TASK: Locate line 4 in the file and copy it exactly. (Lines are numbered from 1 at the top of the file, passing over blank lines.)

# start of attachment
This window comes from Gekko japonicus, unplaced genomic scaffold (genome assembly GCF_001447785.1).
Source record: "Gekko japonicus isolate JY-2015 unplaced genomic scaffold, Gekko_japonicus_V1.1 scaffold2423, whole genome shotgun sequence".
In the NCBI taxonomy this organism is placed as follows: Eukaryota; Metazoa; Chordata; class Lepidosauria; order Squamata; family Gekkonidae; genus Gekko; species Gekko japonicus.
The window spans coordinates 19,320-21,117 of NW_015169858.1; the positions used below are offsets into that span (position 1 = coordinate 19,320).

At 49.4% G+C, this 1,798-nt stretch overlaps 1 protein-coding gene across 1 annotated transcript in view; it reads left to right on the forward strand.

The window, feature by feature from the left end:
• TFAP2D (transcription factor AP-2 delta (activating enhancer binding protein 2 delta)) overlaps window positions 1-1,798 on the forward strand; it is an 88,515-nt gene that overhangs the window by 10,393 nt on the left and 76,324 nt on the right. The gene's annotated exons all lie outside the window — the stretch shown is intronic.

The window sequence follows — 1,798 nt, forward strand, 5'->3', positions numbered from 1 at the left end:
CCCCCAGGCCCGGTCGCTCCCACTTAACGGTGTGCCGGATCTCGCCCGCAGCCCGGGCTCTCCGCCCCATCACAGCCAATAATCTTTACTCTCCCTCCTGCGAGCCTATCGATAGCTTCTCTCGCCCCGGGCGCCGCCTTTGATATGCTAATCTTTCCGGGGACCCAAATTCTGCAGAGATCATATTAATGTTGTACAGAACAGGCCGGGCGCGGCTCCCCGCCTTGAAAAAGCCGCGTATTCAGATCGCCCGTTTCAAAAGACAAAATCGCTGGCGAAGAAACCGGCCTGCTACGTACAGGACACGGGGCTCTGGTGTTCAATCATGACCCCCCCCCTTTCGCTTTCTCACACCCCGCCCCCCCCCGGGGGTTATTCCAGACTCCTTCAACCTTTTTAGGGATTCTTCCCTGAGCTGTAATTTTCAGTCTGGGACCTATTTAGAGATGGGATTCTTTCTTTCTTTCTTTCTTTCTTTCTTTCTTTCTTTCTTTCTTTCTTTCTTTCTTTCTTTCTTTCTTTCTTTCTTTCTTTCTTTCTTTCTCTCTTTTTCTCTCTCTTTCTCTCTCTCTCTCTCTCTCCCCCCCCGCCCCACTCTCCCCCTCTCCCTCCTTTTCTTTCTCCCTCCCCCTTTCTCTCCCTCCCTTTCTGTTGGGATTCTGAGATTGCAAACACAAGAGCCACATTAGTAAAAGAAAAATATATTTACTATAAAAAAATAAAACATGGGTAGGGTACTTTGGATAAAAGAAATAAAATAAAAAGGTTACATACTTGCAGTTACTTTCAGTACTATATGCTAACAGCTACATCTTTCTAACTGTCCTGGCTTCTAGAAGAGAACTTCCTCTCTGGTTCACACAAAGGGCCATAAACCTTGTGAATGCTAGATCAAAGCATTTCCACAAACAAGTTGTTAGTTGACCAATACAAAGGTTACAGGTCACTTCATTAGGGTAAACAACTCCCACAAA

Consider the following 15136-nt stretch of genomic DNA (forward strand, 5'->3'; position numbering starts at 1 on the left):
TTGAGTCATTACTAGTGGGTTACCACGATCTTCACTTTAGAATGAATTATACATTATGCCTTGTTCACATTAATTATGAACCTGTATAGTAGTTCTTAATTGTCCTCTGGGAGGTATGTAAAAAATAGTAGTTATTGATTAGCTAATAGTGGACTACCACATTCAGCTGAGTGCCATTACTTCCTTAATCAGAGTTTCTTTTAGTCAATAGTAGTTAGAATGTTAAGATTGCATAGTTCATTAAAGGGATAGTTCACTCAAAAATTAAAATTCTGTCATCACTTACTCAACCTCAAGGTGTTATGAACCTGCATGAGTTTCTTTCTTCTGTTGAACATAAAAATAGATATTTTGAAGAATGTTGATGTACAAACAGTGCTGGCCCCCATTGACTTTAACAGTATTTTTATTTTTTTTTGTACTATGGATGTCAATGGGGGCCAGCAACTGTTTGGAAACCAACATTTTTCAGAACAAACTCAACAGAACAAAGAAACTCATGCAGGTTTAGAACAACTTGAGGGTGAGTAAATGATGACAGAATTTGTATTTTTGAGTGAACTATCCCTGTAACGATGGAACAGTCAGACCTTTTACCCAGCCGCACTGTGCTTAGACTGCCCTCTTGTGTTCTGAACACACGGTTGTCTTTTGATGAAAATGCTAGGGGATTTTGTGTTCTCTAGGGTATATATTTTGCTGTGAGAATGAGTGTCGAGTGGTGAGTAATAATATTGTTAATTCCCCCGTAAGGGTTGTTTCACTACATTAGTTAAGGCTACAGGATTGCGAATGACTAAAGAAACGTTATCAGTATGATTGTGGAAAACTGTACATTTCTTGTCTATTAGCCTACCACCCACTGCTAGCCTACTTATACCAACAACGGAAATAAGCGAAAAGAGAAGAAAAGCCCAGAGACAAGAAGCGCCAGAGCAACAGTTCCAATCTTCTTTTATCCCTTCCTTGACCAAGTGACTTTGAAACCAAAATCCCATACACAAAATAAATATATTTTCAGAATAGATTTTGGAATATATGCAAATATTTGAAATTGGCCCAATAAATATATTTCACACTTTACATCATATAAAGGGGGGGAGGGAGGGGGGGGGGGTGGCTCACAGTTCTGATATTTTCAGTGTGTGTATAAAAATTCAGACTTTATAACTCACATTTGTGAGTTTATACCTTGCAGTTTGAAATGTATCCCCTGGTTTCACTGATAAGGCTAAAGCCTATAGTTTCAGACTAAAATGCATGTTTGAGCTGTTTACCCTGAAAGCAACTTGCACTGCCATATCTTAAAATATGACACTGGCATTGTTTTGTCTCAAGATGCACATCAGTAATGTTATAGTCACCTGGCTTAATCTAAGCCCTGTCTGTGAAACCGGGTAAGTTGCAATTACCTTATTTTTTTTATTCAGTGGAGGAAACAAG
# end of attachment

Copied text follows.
The window spans coordinates 19,320-21,117 of NW_015169858.1; the positions used below are offsets into that span (position 1 = coordinate 19,320).